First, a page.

• Direct seed another round of Basil right now.  Then you have some later in the season that you are not having to cut all the time to keep in under control

Just a few ideas to get you started.  Mix in some row cover on some of the veggies and you can have a harvest that easily lasts to Thanksgiving.


Start Scouting for Harlequin Bug

Hocking County had a serious problem last growing season with Harlequin bug damage on crucifers.  Any plant that was not monitored with hand picking or treated with insecticide was severely damaged up to complete loss of product.  I have not seen this pest up in Columbus where I garden although I am sure it is on its way.  It is normally a southern pest but has been moving north with the temperatures like all the rest of the bugs. When I did the garden walk at The Logan Community garden last year I noticed that all the brussel sprouts had been chewed to bits by this guy:

August 2016 pic

Scouting started in mid-May with the first bugs noted at The Urban Farm on June 13th.

Feeding damage from the bugs is noted on the leaf in the form of white stippling. Large holes were caused by feeding of Cabbage White larvae

Hand picking was used to remove the several bugs noted instead of insecticide to allow harvest of the remaining broccoli.  The planting beds will be rotated out of broccoli within the next couple weeks and no other cruciferous vegetables will be planted until August, but scouting will continue.

In your gardens, especially if you have a long season brassica like brussel sprouts, you will need to do extensive hand picking as well as monitor for egg cases.  Consider using an insecticide as well.  More pics and treatment options in the links below.

Harlequin bug (Murgantia histrionica) –>  Profile: Journal of Integrated Pest Management

Factsheet: University of Maryland

OSU Vegnet photo identification

Weed Control Using Cover Crops – Winter Rye

I hate weeds.   In most gardens they are a nuisance.  In my community garden they are overwhelming.  I garden in an extremely old Victory Garden remnant that might be the oldest community garden in Ohio.

That means the weeds have been there for so long they have naturalized to the place and the seed bank it unreal.  Last year I put a third of it in Sorghum X Sudangrass as an experiment to see how well it would help smother weeds.   I did not see a decrease in weed germination after that but I did find the ground easier to work this year in that spot.  The plow does spread the soil around so that did not help with weeds.

Here is what I have to deal with.  This is the next door plot.  The owner has not done any work yet.

cocklebur, bindweed, thistle, lamb’s quarters, morning glory, smartweed, ragweed, etc…….

It is all about two feet tall and going to seed.  Here is a better picture to give you an idea of the weeds.

I tilled residue under after mowing last week to make a seedbed.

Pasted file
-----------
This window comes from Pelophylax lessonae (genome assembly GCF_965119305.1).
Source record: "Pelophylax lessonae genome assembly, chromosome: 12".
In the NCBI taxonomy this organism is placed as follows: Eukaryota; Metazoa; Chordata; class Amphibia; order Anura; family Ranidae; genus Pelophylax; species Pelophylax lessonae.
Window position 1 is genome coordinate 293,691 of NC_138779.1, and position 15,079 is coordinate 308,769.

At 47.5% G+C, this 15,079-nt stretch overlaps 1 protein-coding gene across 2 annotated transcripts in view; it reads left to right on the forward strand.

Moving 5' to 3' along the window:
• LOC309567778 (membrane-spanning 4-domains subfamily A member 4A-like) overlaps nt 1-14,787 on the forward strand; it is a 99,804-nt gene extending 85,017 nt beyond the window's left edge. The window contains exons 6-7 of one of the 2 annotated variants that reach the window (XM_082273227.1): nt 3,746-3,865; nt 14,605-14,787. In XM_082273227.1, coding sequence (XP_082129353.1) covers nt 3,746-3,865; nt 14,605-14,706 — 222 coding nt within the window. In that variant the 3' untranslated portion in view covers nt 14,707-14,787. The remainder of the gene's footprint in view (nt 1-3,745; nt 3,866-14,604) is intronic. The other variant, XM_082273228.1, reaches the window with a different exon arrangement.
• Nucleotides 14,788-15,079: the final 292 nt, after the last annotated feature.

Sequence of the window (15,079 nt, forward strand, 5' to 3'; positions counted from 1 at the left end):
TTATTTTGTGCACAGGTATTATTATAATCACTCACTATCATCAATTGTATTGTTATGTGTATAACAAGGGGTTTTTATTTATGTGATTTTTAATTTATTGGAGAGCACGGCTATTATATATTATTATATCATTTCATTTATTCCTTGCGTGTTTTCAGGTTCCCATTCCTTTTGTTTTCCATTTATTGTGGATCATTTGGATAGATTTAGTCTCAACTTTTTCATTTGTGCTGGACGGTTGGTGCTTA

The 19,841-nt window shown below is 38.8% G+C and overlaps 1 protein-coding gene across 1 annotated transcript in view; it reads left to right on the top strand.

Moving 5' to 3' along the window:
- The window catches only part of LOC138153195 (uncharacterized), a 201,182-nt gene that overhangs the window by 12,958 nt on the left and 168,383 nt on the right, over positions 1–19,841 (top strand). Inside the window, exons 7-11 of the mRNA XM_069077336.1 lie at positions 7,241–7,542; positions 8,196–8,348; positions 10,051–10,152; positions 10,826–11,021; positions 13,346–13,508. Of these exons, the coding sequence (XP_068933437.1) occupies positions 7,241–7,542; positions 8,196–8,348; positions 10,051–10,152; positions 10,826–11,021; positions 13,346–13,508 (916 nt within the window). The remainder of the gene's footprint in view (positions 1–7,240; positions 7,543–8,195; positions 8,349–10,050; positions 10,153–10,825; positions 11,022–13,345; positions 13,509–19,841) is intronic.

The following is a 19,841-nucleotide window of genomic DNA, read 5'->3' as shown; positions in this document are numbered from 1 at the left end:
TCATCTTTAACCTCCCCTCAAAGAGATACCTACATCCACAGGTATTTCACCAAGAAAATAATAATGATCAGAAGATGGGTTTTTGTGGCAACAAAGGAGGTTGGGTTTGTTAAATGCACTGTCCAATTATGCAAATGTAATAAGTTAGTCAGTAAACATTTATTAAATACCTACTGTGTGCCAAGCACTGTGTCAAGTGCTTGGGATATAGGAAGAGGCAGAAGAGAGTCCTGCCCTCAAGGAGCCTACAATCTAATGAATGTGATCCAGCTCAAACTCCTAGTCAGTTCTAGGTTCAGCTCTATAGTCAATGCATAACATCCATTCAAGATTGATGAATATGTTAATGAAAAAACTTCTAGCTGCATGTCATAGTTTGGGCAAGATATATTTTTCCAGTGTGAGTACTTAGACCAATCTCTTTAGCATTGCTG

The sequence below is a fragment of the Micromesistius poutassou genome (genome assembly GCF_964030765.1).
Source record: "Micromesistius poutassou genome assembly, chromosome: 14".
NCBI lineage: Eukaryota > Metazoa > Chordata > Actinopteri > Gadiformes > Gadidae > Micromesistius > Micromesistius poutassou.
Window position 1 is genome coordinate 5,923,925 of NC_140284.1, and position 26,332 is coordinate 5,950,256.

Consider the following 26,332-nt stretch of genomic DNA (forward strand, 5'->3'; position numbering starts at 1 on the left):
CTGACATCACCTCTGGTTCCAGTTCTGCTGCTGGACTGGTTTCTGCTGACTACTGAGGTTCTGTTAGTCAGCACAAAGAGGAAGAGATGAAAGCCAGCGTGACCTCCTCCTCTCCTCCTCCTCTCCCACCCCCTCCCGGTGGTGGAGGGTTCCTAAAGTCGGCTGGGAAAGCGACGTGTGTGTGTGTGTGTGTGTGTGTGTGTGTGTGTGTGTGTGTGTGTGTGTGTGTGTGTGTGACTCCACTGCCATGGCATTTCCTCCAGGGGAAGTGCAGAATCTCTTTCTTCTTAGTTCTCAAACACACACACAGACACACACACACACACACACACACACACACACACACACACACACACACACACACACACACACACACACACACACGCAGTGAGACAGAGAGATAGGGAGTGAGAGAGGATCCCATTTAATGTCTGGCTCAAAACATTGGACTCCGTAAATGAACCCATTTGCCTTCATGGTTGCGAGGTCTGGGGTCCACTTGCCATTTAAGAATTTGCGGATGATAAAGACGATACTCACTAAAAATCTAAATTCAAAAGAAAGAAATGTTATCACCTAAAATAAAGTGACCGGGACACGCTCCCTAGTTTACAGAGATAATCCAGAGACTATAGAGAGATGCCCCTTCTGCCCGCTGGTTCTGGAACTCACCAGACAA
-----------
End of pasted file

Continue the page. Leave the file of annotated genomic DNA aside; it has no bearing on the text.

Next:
Normally I would have planted buckwheat in this spot, just like what was done at the Logan Community Garden last year, but I had some winter rye left over from last year and that is what I used.

One patch of thistle in the middle of this pic needs dug out. I will mow the rye to keep it from going to seed through the season.

The rye cover crop will smother weeds and add organic matter to the soil.  It will be much easier to manage and frequent mowing will eliminate annual weeds as well.


Vertical Gardening Experiments

One of the best ways to increase harvest as well as maximize garden space is to grow upward.  Fencing, trellis material, bamboo poles, etc all have a small ground footprint but allow plants to use the vertical instead of just the horizontal.  In the various gardens here in Hocking I have some small experiments going on that I wanted to share.  Hopefully these give you some ideas to take home.

First up is The Urban Farm:

One of my favorite trellis items is cattle panel.  It is not expensive,  will last longer than me, and I am not sure I can break it.  I cut a 16 foot length in half.  I can do a four foot high trellis 8 foot long or an 8 foot high trellis four foot long.  Here is a couple ideas.  The trellis is zip tied at the top in a steep triangle shape.

Sugar snap peas almost completely covering the cattle panel. I thick plant pea seed way past recommendations. This is possible because I know the compost medium I planted in has some serious fertility to handle the nutrient need

Same concept with tomatoes. Can reach through the panel to harvest tomatoes easily. Will bear a ton of weight without any problems. Clip the zip ties at the end of the season to store the panel.

Next up is Bishop Educational Gardens:

If you missed last week’s Edible Landscaping – Beauty and the Feast workshop you did not get a chance to see the amazingly cool raised beds constructed by a relative of our Hocking County volunteer superstar Andy J.

Seriously. Raised beds made from hardwood facings from logging. Genius. Why did I not think of that?

It is tough to tell from this pic but there are three tiers of height. From L to R, eggplant and peppers, tomatoes, then planted pole beans. This will grow up to be a wall of colors, shapes, and textures that are edible. It is a one side view when standing on the road at the left. The trellis will be bamboo poles sourced from the grounds.


Last up is The Children’s Garden at the fairgrounds:

I showed you recently how I am doing tomatoes planted with espalier technique on chain link fence.  That will be dynamite I am hoping.  My other vertical experiments are with pole beans using two types of support; one living and one telephone.

Pole beans, var. Christmas Lima, from my friend Sarolin from saved seed here in Logan. They will be able to grow up the telephone pole support wire freely. I am curious to see how high they get.

This is a sunflower plant. I planted pole beans around the base of the plant. They will have a symbiotic relationship. The beans will use the flower as support while providing nutrition to the flower from nitrogen fixing.

I have two support wires for the telephone pole in front of my office to use. This one is getting seeded with pole black beans from Hocking County saved seed from my gardener/chicken friend Beth M.

Lastly. This is a mouse melon plant. It produces grape sized fruit that look like watermelon. This plant is in the ground by the telephone support wire that have the lima beans. This plant will also benefit from nitrogen fixing from the pole beans.

Hopefully you get some ideas to use in your garden.  The trellis/support will allow me to use limited space for maximum harvest over the course of the season.